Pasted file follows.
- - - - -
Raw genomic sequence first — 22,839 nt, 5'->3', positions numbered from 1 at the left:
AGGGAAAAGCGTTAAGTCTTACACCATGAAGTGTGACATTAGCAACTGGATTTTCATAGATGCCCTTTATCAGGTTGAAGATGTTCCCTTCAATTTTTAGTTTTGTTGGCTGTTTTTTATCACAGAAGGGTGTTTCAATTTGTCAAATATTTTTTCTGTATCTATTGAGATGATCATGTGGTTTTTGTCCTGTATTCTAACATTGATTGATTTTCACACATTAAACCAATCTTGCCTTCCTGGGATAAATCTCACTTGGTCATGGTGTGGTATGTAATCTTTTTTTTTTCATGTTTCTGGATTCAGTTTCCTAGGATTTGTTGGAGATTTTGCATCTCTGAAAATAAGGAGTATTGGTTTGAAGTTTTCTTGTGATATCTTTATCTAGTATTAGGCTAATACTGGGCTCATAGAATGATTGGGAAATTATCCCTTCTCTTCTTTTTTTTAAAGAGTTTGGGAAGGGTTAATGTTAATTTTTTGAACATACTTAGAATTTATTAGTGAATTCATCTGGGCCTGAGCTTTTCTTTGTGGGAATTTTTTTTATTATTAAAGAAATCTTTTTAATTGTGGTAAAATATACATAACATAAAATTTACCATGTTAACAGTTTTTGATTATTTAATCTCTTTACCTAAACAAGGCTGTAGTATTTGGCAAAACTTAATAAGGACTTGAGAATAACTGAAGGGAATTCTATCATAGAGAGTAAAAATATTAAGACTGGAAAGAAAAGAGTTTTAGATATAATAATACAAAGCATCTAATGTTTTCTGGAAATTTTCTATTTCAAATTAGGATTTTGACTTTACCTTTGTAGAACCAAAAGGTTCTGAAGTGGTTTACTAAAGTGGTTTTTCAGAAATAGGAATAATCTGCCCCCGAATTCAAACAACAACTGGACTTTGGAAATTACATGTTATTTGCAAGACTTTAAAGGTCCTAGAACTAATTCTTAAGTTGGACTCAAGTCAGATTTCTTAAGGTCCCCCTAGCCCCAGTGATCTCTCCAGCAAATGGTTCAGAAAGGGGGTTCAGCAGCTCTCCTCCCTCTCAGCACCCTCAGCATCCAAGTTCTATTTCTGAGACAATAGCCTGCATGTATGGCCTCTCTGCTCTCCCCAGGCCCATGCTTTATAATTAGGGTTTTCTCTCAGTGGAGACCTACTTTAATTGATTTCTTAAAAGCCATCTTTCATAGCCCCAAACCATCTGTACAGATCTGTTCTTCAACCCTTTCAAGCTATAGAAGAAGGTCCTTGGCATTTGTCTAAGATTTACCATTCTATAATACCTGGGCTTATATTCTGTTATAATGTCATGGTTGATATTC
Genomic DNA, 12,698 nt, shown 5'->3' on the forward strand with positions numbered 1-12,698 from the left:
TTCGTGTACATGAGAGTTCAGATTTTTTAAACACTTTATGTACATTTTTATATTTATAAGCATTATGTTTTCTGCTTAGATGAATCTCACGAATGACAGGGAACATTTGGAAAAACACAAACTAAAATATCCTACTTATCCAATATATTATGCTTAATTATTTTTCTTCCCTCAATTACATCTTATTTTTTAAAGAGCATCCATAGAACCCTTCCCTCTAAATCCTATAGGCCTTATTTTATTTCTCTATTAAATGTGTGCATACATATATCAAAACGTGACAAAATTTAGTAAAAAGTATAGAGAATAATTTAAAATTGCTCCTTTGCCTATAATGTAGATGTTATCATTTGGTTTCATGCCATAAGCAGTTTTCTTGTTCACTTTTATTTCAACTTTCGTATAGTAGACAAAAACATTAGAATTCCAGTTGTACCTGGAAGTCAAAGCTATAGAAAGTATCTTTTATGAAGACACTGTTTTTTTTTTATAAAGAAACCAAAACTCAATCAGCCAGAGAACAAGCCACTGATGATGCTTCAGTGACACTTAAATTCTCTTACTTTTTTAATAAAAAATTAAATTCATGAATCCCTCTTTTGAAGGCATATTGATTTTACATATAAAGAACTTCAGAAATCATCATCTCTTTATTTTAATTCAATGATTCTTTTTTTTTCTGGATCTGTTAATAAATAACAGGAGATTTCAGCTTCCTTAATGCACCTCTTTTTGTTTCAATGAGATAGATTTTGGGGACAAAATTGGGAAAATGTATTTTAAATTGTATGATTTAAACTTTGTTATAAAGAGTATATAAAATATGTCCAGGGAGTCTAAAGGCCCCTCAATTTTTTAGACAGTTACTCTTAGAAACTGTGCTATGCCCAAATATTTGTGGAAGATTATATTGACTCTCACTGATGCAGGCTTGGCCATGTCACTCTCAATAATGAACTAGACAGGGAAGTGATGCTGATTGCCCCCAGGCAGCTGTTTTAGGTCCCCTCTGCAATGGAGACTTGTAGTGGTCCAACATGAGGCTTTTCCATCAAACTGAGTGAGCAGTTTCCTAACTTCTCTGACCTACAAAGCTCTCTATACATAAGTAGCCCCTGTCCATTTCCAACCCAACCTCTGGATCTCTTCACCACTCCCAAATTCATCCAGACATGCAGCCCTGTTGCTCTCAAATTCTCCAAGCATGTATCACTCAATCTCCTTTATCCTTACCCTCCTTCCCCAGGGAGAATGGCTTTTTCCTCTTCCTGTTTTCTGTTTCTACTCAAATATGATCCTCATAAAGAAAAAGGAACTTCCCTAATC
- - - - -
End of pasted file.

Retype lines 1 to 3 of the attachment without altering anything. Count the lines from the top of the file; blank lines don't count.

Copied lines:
Raw genomic sequence first — 22,839 nt, 5'->3', positions numbered from 1 at the left:
AGGGAAAAGCGTTAAGTCTTACACCATGAAGTGTGACATTAGCAACTGGATTTTCATAGATGCCCTTTATCAGGTTGAAGATGTTCCCTTCAATTTTTAGTTTTGTTGGCTGTTTTTTATCACAGAAGGGTGTTTCAATTTGTCAAATATTTTTTCTGTATCTATTGAGATGATCATGTGGTTTTTGTCCTGTATTCTAACATTGATTGATTTTCACACATTAAACCAATCTTGCCTTCCTGGGATAAATCTCACTTGGTCATGGTGTGGTATGTAATCTTTTTTTTTTCATGTTTCTGGATTCAGTTTCCTAGGATTTGTTGGAGATTTTGCATCTCTGAAAATAAGGAGTATTGGTTTGAAGTTTTCTTGTGATATCTTTATCTAGTATTAGGCTAATACTGGGCTCATAGAATGATTGGGAAATTATCCCTTCTCTTCTTTTTTTTAAAGAGTTTGGGAAGGGTTAATGTTAATTTTTTGAACATACTTAGAATTTATTAGTGAATTCATCTGGGCCTGAGCTTTTCTTTGTGGGAATTTTTTTTATTATTAAAGAAATCTTTTTAATTGTGGTAAAATATACATAACATAAAATTTACCATGTTAACAGTTTTTGATTATTTAATCTCTTTACCTAAACAAGGCTGTAGTATTTGGCAAAACTTAATAAGGACTTGAGAATAACTGAAGGGAATTCTATCATAGAGAGTAAAAATATTAAGACTGGAAAGAAAAGAGTTTTAGATATAATAATACAAAGCATCTAATGTTTTCTGGAAATTTTCTATTTCAAATTAGGATTTTGACTTTACCTTTGTAGAACCAAAAGGTTCTGAAGTGGTTTACTAAAGTGGTTTTTCAGAAATAGGAATAATCTGCCCCCGAATTCAAACAACAACTGGACTTTGGAAATTACATGTTATTTGCAAGACTTTAAAGGTCCTAGAACTAATTCTTAAGTTGGACTCAAGTCAGATTTCTTAAGGTCCCCCTAGCCCCAGTGATCTCTCCAGCAAATGGTTCAGAAAGGGGGTTCAGCAGCTCTCCTCCCTCTCAGCACCCTCAGCATCCAAGTTCTATTTCTGAGACAATAGCCTGCATGTATGGCCTCTCTGCTCTCCCCAGGCCCATGCTTTATAATTAGGGTTTTCTCTCAGTGGAGACCTACTTTAATTGATTTCTTAAAAGCCATCTTTCATAGCCCCAAACCATCTGTACAGATCTGTTCTTCAACCCTTTCAAGCTATAGAAGAAGGTCCTTGGCATTTGTCTAAGATTTACCATTCTATAATACCTGGGCTTATATTCTGTTATAATGTCATGGTTGATATTC
Genomic DNA, 12,698 nt, shown 5'->3' on the forward strand with positions numbered 1-12,698 from the left: